sanction of the Christian Knowledge Society. On the Liturgy: the Bishop of Peterborough's “Village Conversations;"_Brown's “ Dictionary of the Bible,” (Leigh, Strand); Bishop Tomline's “Study of the Bible,” (Rivington); Robinson's “Biblical, &c.

Dictionary,” (Longman.) Dictionary of the Bible.—“J. W.” states that he has found the

following work very useful. "A Dictionary of the Holy Bible, containing an historical and geographical account of the persons and places; a literal, critical, and systematical description of other objects, whether natural, artificial, civil, religious, or mili. tary; and an explanation of the appellative terms mentioned in the Old and New Testaments." By the Rev. John Brown, late Minister of the Gospel at Haddington, &c. London: Tegg, 1810. It contains about 760 pages 8vo, and can be had at a moderate

price. " M. G.” recommends Cruden's “Concordance." This book is

well known and extensively used as a guide to find out whereabouts in the Bible any text stands; but it also serves the purpose of a dictionary to the Scriptures, by giving a concise and yet complete explanation of the most important terms under their respec

tive words. “A Teacher" asks for a good work as a key to the Bible. I have Barr's “ Scripture Student's Assistant," published by Blackie and Son; and also Gurney's “Dictionary of the Bible;" both of

which I find very useful.-T. B. Answers to “U. S.” Children may easily be made to understand that God in saving sinful men who look to him for salvation through his Son, puts all his Son's goodness or merit to their account, and all their sins to Christ's account, who bears their punishment in our stead, for “by his stripes we are healed.” God looks upon us through his Son with favour and love. He sees us in his Son. And just as when you look at any object through coloured glass the object is seen in the colour of that glass through which you look, so God looking at us through the medium of his Son sees us with complacency and love because of that me

dium. We are accepted in the Beloved. Psalm xxxvii 25. David gives the result of his experience, and no doubt he spake as he found. If we do not find the same, we be

lieve it will be because of some want of faith or some other defect. The Editor does not know of a Magazine that entirely meets the wants

of “U. S.” The “ Christian Mother's Magazine” might perhaps do. The “Youth's Magazine” might be tried; or perhaps

the “Church of England Magazine." All recommendations of books must have the name and address of

the writer, as indeed it would be better that all communications

should have. The Editor cannot call to mind the exact work that “A Teacher"

wants. Received for the Paris Schools, £1, from “A. S. L.” whose ques

tions shall be answered, if possible, in the Teacher's Visitor.




No. 26.

JUNE, 1846.

Vol. IV.



BY THE REV. THOMAS MʻCRIE, EDINBURGH. To the common taunt of the Papists, “Where was your religion before Luther?” we might reply, It was buried -buried under the rubbish of Popery—but it was buried alive. For all the blessed purposes which it was designed by its Author to serve, in regard to the world at large, it may be said to have been buried; but the religion itself existed, and was never wholly extinct. It lived in the Bible, “the Word of God which liveth and abideth for ever”-it lived in the hearts of the pious few who, in the midst of surrounding death and darkness, had caught a glimpse of its saving light through the institutions which had survived the general wreck of Christianity—it lived in the valleys of the Alps, among the primitive Waldenses -it lived even in depth of the cloister, where occasionally the solitary monk found that its “stolen waters were sweet,” and its “bread eaten in secret was pleasant;" and where, ultimately, the vital spark lighted upon the heart of the heroic Luther. Thenceforth the mighty heart of Germany was moved, and its pulsations were felt in the remotest regions of Europe.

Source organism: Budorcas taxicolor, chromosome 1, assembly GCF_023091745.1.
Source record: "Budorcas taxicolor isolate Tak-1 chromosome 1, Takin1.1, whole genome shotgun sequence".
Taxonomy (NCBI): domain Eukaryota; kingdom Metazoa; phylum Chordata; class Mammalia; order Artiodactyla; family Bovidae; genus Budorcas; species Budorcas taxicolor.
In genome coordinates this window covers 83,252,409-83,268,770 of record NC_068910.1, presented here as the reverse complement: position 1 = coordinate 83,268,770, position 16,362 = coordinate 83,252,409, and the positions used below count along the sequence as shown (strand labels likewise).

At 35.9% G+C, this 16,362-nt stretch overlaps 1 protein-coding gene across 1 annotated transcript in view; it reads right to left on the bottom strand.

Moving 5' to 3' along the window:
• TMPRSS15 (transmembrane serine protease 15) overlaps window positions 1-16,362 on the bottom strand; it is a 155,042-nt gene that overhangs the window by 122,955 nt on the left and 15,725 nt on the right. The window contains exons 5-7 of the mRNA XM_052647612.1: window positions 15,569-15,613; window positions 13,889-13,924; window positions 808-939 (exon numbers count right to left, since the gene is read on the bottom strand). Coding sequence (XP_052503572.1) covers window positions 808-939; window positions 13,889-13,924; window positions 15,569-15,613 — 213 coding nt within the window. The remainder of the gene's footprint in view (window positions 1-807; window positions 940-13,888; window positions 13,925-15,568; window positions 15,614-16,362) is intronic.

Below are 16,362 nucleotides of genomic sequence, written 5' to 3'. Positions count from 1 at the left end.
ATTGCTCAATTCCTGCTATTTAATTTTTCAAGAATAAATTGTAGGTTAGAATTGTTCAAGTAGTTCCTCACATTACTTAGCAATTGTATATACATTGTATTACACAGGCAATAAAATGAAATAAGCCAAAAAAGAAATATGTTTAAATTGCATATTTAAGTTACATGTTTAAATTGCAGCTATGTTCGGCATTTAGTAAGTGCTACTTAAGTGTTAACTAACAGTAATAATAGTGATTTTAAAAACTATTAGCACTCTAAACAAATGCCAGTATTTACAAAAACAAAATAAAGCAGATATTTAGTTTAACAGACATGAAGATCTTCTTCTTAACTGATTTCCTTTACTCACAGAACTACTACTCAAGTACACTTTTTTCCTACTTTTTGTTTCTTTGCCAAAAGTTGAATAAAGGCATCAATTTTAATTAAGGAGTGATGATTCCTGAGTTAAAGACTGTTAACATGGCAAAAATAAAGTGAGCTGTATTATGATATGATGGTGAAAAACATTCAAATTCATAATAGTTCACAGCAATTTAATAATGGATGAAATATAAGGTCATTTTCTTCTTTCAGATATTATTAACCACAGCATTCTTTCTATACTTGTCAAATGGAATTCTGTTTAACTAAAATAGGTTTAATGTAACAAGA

It was by the prayerful and persevering study of the Holy Scriptures, a copy of which he found in his convent, that Luther first acquired those views of divine truth which, gradually expanding and unfolding as he advanced into the full-formed Gospel of Christ, made him a new man, and ushered him into a new world. And it is with feelings of no common interest that the reader of his life traces the course of this truly great man, from the moment that the truth dawned upon his mind,

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through the varied incidents of his progress. We dwell with delight on the heroic resistance he made, at the outset of his career, to the profligate sale of indulgences -his triumphant encounter with Tetzel and the Romish doctors. We hang with breathless suspense over his journey to the city of Worms, there to confront the emperor, surrounded by a multitude of princes, nobles, archbishops, bishops, and representatives from almost every kingdom in Europe, such as never, perhaps, convened before—to confront them alone, single-handed and unprotected, except by a safe conduct which he knew had formerly been basely violated in the case of Huss. We hear him, with undaunted courage, replying to the entreaties of his friends not to enter the city: “Go and tell your master, that though there were as many devils in Worms as there are tiles on the roofs, I would enter it;" and when they said, “They will burn you to ashes, as they did John Huss,” replying with equal firmness, “Though they should make a fire reaching from Worms to Wittemberg, and rising to the sky, I would pass through it in the name of the Lord—I would appear before them I would enter into the mouth of that Behemoth, and confess the Lord Jesus Christ!” Finally, we rejoice to see him terminating his days in peace, after having been the instrument of imparting to unnumbered thousands the blessings of an opened Bible, a recovered Gospel, and a purified Church. But the pious reader of this wondrous history will be at no loss to discover the real secret of his success. Nothing will be more deeply impressed on his mind than the conviction, that Luther would never have become a Reformer had he not first become a Christian; that the Reformation owed its success to the operation on the hearts of men of those same truths which first convinced Luther that he was a sinner, and laid him, a trembling but hopeful penitent, at the foot of the cross.